People love real estate, whether it’s their own home or buying rental property.
Even if you don’t own your primary house or second home, you have probably heard somewhere that owning them is a surefire way to become rich.
While owning a rental property is one way to kickstart the wealth-building process, we think it’s imperative to fully understand what you are getting into. Namely, get a firm grip on the all-in costs, realize which expenses are deductible (or not), and other tips to manage it effectively.
Today we’ll review some of these important factors.
Understand the Expenses that Offset Rental Income
Schedule E of the tax return will report all of the rental income and expenses. Note that this is considered “passive income” and not “earned income” like wages are. As such, only passive losses can offset passive gains. You cannot use passive losses to offset your job income, nor for investments or dividend income.
Depreciation deduction is one of the biggest offsets. This is a deduction you can take for a percentage of the basis in the rental property each year. Your purchase and any improvements to the property is a deduction expense spread across the useful life of the property. Typically, for residential real estate, this is 27.5 years. Your CPA can offer more insights on how this works and the particulars.
When you sell the property, all those depreciation deductions have reduced your basis in your property. Your profit when you sell is equal to your selling price, minus your adjusted basis.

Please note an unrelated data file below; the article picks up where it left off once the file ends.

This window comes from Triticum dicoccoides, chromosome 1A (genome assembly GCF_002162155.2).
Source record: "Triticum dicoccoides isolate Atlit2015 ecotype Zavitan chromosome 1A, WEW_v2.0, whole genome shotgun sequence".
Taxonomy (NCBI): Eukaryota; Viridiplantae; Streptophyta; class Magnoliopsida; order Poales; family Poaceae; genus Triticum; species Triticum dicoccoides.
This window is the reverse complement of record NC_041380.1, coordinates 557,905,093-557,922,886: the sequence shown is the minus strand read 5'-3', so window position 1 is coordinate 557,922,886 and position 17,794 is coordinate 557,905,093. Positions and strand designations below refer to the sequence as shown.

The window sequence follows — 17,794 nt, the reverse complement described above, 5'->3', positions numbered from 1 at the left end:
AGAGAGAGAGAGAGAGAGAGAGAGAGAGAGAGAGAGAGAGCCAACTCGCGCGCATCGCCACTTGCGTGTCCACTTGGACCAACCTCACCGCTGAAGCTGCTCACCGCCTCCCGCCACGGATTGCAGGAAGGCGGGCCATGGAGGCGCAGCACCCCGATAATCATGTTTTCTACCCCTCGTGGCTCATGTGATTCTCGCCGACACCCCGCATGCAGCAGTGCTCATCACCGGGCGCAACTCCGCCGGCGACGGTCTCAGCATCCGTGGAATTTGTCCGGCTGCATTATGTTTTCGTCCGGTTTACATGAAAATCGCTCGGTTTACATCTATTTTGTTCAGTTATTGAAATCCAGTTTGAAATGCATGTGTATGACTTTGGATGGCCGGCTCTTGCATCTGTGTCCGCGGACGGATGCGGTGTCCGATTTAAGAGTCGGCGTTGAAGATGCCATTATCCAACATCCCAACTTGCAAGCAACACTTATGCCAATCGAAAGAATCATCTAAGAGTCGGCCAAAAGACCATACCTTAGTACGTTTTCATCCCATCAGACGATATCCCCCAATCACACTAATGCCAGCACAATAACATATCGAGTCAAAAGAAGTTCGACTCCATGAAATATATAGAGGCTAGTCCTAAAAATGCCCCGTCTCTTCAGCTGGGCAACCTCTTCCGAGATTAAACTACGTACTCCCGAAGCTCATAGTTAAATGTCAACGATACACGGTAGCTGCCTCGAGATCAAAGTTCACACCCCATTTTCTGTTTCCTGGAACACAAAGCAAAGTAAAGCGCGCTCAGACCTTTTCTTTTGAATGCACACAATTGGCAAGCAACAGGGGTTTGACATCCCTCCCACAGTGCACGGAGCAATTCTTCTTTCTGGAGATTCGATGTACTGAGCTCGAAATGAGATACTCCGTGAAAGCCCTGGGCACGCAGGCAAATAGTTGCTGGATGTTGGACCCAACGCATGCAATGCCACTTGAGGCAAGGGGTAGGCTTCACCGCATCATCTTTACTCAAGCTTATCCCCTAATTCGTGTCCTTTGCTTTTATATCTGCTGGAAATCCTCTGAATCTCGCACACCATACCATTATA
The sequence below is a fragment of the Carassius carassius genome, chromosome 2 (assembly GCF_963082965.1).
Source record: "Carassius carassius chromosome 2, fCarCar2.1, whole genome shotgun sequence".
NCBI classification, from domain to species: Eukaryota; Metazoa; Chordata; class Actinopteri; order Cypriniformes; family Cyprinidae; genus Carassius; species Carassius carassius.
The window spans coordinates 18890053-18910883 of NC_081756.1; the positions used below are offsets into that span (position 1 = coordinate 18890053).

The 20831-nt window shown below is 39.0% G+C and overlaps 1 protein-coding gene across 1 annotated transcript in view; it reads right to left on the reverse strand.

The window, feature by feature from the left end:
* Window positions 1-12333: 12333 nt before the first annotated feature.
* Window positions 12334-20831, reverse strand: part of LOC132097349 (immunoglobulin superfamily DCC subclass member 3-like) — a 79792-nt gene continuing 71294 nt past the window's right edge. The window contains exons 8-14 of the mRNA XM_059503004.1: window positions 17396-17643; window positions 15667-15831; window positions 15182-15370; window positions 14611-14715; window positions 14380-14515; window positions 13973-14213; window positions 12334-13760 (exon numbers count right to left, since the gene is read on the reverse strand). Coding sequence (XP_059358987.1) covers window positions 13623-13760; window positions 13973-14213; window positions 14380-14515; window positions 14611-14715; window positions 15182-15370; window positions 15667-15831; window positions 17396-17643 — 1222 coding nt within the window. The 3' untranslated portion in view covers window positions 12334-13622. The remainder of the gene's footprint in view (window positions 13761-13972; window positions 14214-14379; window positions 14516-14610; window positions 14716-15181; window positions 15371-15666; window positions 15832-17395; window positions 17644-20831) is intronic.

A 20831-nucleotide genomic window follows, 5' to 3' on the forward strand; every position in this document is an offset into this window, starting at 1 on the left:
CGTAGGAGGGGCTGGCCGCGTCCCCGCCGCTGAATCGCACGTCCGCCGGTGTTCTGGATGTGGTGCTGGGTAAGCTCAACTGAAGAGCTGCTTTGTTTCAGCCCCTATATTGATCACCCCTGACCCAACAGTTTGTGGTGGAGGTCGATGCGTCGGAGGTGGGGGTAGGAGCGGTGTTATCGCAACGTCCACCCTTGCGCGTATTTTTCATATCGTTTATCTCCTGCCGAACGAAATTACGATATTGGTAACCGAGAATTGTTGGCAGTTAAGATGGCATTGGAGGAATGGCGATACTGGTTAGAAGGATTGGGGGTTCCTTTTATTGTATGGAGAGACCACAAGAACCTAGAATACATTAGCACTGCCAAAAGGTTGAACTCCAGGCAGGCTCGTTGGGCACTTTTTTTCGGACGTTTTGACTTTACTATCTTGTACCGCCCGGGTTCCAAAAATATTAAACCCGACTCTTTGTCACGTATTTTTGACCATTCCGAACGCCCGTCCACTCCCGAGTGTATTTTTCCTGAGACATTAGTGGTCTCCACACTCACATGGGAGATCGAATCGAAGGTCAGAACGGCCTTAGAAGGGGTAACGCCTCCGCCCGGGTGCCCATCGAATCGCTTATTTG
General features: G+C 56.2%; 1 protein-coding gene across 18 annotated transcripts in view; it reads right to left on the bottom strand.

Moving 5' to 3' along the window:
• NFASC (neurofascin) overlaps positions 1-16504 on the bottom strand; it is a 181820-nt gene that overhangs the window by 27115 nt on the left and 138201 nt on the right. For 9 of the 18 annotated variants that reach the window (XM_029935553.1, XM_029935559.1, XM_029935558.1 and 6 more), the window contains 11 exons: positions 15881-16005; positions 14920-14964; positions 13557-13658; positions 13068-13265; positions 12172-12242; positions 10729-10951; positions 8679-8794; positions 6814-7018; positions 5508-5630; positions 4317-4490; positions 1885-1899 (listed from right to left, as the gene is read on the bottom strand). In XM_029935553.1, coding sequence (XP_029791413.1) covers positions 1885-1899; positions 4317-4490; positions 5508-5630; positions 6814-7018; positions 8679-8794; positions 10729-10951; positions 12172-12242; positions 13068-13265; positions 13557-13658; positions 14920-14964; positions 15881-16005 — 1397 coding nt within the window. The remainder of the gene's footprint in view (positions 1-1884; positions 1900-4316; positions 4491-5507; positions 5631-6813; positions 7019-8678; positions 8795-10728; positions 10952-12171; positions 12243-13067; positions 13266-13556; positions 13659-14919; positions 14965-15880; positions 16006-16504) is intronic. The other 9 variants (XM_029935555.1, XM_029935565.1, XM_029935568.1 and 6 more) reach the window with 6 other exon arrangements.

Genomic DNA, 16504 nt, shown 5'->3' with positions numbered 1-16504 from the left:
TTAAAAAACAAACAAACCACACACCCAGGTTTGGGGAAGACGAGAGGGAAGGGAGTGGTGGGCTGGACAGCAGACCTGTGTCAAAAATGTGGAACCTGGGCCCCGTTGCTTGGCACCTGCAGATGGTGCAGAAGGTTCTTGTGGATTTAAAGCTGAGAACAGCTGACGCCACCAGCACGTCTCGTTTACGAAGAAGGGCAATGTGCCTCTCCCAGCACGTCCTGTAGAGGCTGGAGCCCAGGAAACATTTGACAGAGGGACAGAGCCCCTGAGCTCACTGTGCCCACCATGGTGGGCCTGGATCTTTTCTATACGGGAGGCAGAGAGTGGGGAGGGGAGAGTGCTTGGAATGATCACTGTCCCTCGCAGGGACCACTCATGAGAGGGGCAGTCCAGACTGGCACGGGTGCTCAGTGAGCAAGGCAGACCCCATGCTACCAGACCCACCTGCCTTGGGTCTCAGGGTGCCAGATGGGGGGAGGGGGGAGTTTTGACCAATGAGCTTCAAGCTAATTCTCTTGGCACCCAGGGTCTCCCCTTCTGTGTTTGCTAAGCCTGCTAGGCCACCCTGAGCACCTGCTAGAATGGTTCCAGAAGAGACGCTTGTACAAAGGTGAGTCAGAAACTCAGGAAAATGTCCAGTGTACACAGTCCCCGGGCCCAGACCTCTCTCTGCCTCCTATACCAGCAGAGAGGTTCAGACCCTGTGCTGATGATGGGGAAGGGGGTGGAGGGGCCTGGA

You get the tax benefits of depreciation deductions while you own the property, but when you sell, you generally pay tax on the gain you would have had, plus all those depreciation deductions you took.
Even if depreciation deductions basically push some tax liability to future years, that’s not all bad. The longer you keep your money, the more it can work for you!
Other Deductible Expenses
There are many common deductible expenses that can work in your favor, including:
- Advertising (including listing fees to advertise your rental)
- Auto and travel (managing your rental; get 58.5 cents per mile in 2022)
- Insurance (homeowner’s, fire, flood)
- Legal and other professional fees (CPAs, lawyers, real estate agents, etc.)
- Maintenance & Cleaning (keep rental in good shape)
- Management fees (rental agencies and property management companies)
- Mortgage interest (commonly on Form 1098)
- Property Taxes
- Repairs (repair dishwasher, fix roof leak, etc.)
- NOTE: you do not deduct “home improvements” – that is considered depreciation expense.
Determining Eligibility for a Qualified Business Income Deduction
The qualified business income deduction (QBI) is a tax deduction that allows eligible self-employed and small-business owners to deduct up to 20% of their qualified business income on their taxes.
Landlords may assume their rental income can qualify for this deduction; however, passive rental activities are not considered a trade or business unless they are a RREE (rental real estate enterprise). Be sure to confer with your CPA on if the QBI will be a deduction you can count on.
High adjusted gross income can mean no rental property loss deduction